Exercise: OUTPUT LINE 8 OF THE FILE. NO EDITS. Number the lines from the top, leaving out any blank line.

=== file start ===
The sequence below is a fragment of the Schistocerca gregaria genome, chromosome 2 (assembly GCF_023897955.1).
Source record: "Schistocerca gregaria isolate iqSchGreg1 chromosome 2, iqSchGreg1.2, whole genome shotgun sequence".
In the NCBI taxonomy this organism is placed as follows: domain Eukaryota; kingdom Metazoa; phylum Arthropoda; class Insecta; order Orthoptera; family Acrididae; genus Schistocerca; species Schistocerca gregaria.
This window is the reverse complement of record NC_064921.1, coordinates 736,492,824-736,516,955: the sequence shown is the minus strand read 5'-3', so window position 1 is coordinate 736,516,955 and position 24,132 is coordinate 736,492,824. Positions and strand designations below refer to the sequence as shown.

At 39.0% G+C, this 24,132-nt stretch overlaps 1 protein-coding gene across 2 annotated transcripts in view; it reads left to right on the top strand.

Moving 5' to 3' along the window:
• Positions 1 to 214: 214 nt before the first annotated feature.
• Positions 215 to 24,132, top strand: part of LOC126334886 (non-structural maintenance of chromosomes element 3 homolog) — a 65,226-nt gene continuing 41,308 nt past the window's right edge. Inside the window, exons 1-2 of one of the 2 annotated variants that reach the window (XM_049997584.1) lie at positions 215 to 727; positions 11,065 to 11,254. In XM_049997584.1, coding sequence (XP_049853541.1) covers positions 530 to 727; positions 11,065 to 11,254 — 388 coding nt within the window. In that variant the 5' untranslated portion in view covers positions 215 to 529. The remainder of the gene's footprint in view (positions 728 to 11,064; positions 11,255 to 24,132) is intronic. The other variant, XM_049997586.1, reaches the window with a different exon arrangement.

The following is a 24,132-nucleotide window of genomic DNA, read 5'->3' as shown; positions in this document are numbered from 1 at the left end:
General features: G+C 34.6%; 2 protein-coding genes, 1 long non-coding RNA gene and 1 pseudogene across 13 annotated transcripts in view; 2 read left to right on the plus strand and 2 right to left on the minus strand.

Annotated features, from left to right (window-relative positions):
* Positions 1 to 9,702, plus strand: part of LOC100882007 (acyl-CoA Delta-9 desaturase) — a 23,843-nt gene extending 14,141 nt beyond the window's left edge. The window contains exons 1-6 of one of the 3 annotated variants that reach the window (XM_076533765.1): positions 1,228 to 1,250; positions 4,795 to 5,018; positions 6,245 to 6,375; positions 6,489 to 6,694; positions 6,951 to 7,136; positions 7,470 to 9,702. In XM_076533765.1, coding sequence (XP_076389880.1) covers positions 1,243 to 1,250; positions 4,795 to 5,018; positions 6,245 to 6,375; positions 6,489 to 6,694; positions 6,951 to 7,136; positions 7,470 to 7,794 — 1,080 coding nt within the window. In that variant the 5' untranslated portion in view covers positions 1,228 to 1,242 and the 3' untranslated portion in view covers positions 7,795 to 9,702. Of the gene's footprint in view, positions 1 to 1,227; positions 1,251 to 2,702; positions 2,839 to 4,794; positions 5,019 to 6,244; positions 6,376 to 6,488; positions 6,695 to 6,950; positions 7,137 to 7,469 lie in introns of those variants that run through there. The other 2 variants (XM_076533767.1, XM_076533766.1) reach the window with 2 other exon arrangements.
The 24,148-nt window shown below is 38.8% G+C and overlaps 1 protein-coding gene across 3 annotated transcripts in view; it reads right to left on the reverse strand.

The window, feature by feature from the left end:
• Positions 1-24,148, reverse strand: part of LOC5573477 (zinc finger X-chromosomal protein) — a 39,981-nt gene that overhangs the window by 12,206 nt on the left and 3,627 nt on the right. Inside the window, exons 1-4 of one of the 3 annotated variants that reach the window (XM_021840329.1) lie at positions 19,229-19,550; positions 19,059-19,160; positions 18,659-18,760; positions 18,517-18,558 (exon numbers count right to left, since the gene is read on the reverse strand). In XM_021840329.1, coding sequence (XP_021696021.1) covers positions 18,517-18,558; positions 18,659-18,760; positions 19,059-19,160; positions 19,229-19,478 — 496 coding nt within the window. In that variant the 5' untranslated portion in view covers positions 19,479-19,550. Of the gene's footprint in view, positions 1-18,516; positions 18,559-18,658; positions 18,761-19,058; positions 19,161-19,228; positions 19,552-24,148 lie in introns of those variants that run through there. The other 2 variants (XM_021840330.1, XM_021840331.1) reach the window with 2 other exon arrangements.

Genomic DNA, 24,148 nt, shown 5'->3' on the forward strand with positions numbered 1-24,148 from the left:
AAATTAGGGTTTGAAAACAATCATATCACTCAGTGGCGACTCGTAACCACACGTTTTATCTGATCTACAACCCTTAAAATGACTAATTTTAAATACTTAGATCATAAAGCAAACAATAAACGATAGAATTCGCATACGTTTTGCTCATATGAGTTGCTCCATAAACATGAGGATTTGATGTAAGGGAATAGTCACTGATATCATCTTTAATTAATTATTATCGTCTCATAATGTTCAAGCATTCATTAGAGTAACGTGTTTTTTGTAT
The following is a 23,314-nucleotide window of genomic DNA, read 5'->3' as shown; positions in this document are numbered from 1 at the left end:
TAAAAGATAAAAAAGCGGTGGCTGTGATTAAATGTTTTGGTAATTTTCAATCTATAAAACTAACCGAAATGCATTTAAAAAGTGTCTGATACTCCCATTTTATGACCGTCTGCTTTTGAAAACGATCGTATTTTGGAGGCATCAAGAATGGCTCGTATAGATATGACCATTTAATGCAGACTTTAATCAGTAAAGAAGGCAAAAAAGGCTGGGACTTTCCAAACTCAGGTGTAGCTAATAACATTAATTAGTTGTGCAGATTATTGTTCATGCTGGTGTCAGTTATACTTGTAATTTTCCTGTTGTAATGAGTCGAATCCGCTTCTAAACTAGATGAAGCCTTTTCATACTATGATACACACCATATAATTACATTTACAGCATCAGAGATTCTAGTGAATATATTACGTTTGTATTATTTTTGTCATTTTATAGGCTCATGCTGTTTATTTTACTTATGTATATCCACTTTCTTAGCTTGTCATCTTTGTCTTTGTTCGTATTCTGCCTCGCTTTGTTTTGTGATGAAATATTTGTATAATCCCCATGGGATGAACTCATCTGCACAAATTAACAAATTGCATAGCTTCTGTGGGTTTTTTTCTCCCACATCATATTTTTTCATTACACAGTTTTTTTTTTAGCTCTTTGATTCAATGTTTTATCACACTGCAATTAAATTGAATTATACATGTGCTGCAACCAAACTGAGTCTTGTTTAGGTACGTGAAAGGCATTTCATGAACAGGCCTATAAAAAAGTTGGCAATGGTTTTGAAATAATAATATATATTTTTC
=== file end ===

• Positions 215 to 24,132, top strand: part of LOC126334886 (non-structural maintenance of chromosomes element 3 homolog) — a 65,226-nt gene continuing 41,308 nt past the window's right edge. Inside the window, exons 1-2 of one of the 2 annotated variants that reach the window (XM_049997584.1) lie at positions 215 to 727; positions 11,065 to 11,254. In XM_049997584.1, coding sequence (XP_049853541.1) covers positions 530 to 727; positions 11,065 to 11,254 — 388 coding nt within the window. In that variant the 5' untranslated portion in view covers positions 215 to 529. The remainder of the gene's footprint in view (positions 728 to 11,064; positions 11,255 to 24,132) is intronic. The other variant, XM_049997586.1, reaches the window with a different exon arrangement.